Was I going for a wicked witch motif straight out of Oz? Why in God’s name would I pick a shiny fabric? Or go strapless when, ahem, I should not be wearing a strapless? (Fear of falling out of strapless dresses has haunted me at many a wedding.)
And why, oh why, did I wear my hair down and poofy instead of in an updo?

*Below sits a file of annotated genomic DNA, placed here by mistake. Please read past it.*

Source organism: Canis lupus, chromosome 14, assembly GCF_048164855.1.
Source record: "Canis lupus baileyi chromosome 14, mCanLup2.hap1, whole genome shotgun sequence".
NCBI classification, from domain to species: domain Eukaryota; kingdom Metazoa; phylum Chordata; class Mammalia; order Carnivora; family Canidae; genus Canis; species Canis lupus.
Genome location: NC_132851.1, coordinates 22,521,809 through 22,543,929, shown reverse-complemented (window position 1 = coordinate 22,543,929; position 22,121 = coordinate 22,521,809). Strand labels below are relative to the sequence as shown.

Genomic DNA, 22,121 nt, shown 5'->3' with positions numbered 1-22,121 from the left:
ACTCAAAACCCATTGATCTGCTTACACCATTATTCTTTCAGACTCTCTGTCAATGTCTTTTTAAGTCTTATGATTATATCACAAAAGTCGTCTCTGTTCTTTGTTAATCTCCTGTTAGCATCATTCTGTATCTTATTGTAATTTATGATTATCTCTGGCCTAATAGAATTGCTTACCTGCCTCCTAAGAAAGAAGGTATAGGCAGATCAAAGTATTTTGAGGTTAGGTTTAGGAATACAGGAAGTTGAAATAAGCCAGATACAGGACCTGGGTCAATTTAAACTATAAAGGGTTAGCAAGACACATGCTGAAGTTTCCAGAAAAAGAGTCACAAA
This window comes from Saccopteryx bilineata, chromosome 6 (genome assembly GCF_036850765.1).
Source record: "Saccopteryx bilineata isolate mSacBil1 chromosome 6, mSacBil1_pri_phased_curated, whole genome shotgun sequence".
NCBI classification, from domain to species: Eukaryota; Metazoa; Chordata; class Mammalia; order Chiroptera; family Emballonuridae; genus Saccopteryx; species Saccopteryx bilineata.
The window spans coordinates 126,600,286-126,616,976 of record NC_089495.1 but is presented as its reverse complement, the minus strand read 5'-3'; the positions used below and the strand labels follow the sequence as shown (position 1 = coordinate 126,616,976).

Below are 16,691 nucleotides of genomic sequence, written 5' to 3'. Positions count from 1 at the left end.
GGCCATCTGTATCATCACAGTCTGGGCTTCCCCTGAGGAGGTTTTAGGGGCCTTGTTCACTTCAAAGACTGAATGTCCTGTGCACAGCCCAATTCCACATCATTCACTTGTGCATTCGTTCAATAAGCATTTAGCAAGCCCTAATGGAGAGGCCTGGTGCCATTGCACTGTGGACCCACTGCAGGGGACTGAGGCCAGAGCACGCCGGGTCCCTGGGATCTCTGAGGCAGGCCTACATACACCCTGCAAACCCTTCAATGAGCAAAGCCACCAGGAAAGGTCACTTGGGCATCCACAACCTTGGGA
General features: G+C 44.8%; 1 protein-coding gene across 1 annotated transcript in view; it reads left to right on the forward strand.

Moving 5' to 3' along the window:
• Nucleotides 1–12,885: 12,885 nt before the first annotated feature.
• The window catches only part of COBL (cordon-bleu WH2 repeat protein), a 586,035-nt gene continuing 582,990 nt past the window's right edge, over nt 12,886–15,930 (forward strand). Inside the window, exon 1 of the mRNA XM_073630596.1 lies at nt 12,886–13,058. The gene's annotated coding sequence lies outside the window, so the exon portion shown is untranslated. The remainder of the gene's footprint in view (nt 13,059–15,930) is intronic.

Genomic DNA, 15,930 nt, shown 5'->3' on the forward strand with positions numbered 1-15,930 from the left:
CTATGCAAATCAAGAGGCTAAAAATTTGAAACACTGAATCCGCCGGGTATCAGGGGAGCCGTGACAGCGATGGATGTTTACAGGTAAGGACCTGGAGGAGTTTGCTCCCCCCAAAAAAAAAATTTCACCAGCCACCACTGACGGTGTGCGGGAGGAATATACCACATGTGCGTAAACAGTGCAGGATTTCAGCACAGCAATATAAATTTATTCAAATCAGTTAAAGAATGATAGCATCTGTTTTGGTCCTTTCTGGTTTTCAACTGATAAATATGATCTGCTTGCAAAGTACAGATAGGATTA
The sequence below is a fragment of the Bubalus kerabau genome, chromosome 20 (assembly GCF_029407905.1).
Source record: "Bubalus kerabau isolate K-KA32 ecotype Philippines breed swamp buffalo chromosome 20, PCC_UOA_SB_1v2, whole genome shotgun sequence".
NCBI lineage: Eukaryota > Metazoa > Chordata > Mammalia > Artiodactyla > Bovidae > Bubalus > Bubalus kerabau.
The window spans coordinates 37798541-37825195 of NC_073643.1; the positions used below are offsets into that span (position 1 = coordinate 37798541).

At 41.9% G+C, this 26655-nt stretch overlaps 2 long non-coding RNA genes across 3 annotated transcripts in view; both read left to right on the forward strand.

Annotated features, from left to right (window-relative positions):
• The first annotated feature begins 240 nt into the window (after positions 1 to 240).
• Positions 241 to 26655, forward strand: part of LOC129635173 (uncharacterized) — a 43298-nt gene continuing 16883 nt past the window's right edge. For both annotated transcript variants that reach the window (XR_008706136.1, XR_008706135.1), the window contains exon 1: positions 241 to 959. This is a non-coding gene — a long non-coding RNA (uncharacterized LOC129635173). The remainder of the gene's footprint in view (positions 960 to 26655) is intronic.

I don’t have the answers to why sixteen-year-old me did those things. I can tell you that I was happy with how I looked that night, and that’s really important for a birthday girl. I know I danced with my heels on for about ten minutes and then ran around in my stocking feet for the rest of the night. I’m glad I didn’t have a boyfriend then because one of my friends broke up with her boyfriend right around the party and it ruined her night. I know I insisted on carrying my three-year-old cousin Mallory around the dance floor the whole time like she was an accessory and I thought that made me look cool. (Side note #3: Mallory is getting married next year and I’m in her wedding party! Back to the story…) And I remember my DJ was, if I’m not being biased, the best out of all the DJs at the parties I went to. He had to be because he played “It Takes Two” by DJ by Rob Base and DJ Ez-Rock twice, and it was my friend Christi and my favorite song. We had our own dance routine to it and everything! (Final side note: I love that scene in The Proposal when Ryan Reynolds and Sandra Bullock are singing that song together. Swoon! Christi is obsessed with Ryan Reynolds though, which means I cannot find him cute even when he is on screen half-naked and ripped because BFs don’t like the same boy. It’s our rule from the days when I obsessed over Joey McIntrye. Back to the story…)